India, with 1.1 billion people and GDP of $720B ($654 GDP per capita) . . . versus Singapore, with 4.5 million people and GDP of $110B ($224,000 GDP per capita).

For the record, I recognize that there are aspects of Singapore that I could easily criticize – the Draconian government, the blind obedience of its citizens’ to order at all costs, etc. Is the trade-off between less freedom and more order worth it? Do the means justify the ends?

At the end of the day, it isn’t for me to decide. It’s really up to the people of India and Singapore to determine what’s right for them.

I can say this though: from a purely business perspective, I am certain that the heavy-handedness of the Singaporean government provides more opportunities than the apparently laissezfaire approach of Indian leaders. Singapore is a country built for business. India is a country with tremendous business opportunities, most of which will remain untapped as long as the government is unable to create order from the chaos.

That makes travel frustrating for me. More importantly, for all of the smart people I met during my time in Bangalore, disorder restricts their ability to fully participate in – and benefit from – the global economy. That’s a shame for them, and for us as well.

6 Comments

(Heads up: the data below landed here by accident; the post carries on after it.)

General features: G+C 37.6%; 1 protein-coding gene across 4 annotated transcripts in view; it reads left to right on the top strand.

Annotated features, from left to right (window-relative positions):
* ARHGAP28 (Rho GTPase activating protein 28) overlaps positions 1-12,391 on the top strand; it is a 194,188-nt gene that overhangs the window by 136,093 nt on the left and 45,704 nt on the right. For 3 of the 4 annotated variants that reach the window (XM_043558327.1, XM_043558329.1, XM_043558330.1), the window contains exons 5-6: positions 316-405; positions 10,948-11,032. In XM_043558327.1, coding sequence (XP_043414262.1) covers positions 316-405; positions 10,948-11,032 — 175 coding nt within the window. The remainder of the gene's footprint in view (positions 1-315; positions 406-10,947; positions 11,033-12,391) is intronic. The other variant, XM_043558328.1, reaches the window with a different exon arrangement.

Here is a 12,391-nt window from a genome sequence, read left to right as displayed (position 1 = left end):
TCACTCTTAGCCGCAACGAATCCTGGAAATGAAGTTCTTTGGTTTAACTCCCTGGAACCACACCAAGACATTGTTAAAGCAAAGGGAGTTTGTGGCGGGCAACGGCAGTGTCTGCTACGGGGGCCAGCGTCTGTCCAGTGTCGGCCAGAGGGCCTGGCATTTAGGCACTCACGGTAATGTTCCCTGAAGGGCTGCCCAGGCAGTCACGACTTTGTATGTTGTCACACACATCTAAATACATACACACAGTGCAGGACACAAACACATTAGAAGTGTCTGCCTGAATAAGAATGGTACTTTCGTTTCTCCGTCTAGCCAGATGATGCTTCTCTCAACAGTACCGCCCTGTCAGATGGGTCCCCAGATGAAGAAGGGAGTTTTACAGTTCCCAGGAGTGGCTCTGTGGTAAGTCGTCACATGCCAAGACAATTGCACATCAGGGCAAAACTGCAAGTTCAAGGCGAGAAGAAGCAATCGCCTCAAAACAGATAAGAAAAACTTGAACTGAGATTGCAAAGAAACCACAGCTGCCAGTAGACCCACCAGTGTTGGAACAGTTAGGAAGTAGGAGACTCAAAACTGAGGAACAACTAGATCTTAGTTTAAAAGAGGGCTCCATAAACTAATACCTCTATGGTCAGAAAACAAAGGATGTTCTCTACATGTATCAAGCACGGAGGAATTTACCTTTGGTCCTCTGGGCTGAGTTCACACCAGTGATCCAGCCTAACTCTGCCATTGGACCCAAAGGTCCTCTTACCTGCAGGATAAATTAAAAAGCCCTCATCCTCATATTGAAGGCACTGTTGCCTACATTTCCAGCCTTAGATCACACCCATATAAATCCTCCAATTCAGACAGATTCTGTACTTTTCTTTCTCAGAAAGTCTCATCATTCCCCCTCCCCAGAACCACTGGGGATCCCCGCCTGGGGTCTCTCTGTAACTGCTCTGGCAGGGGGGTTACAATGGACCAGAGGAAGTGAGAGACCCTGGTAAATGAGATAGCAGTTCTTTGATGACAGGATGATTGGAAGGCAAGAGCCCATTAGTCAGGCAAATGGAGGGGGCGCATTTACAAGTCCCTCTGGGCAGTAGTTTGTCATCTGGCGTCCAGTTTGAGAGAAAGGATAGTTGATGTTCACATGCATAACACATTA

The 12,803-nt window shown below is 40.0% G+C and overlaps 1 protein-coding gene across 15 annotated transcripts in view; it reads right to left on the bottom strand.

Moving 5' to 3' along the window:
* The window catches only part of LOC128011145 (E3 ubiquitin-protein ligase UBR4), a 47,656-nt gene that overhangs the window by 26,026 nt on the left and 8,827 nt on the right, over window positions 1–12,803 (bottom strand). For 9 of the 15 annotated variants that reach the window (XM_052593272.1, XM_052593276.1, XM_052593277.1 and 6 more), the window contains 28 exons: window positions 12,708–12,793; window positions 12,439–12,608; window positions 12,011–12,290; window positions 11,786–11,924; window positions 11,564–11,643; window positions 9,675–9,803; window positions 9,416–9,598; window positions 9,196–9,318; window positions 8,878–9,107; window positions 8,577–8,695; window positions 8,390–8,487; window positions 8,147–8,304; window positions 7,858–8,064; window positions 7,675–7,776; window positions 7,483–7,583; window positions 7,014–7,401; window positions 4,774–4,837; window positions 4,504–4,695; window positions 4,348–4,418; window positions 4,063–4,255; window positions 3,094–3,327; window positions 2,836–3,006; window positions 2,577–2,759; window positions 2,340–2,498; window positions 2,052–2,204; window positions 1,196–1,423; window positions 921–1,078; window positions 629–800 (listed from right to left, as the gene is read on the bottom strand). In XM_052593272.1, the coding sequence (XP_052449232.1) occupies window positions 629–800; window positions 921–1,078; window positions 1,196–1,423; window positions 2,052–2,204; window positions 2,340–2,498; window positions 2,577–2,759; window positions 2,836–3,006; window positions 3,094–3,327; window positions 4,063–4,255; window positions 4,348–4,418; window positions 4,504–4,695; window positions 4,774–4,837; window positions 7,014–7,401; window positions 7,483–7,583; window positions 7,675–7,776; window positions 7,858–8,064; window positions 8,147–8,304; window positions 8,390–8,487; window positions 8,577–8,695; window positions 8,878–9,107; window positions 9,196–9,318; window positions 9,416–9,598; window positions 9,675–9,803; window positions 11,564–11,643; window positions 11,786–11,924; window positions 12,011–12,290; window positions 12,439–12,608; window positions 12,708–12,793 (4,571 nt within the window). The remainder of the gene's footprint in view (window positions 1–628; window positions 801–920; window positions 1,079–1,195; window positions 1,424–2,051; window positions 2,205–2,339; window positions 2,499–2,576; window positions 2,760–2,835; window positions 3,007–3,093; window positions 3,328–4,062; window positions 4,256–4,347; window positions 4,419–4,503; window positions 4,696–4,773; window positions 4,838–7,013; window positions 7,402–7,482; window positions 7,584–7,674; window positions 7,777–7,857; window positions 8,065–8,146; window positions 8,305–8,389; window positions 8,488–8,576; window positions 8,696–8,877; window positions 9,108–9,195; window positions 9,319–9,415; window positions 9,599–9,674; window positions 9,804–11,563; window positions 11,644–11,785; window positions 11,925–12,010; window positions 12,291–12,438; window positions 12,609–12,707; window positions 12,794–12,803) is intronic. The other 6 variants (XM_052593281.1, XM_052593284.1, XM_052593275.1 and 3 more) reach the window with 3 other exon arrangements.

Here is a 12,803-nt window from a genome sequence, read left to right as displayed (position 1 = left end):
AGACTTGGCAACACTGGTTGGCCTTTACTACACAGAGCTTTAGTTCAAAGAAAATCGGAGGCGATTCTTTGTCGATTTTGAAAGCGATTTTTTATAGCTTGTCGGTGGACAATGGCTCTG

1. Charles January 29th, 2007

    Singapore is not a country. It is a town.

  2. Anonymous January 30th, 2007

    It’s a city state.But a really efficient one, although one has to agree that it is easier to manage a small house than a big mansion. Nevertheless, in proportion to its size, Singapore is much more influential and prosperous than many other so-called bigger democracies. In China or India, at least two people are tasked to do one job. Probably because human resources is cheap. In Singapore, because of its lack of human resources, one person does two jobs. That’s why the birth rate is appallingly low. Would you want to procreate at the end of a stressful day? More likely, you’ll be longing for the bed by the time you reach home:-)

  3. .::: FusionStream :::. February 1st, 2007

    I suppose Charles thinks Singapore is in China too? wikipedia is one step away.Singapore is a country, a city state and a sovereign nation.I disagree with the part about us following our government blindly. Rather than question our leaders about their saneness of their plans, we actually stop and talk the time to contemplate it on our own instead of bogging down our ministers.Recently there were plans by the government to destroy a nature reserve for God knows what reason and we managed to stop them.Other times where we took a stand include the “Casino Issue”.

  4. Lion City February 1st, 2007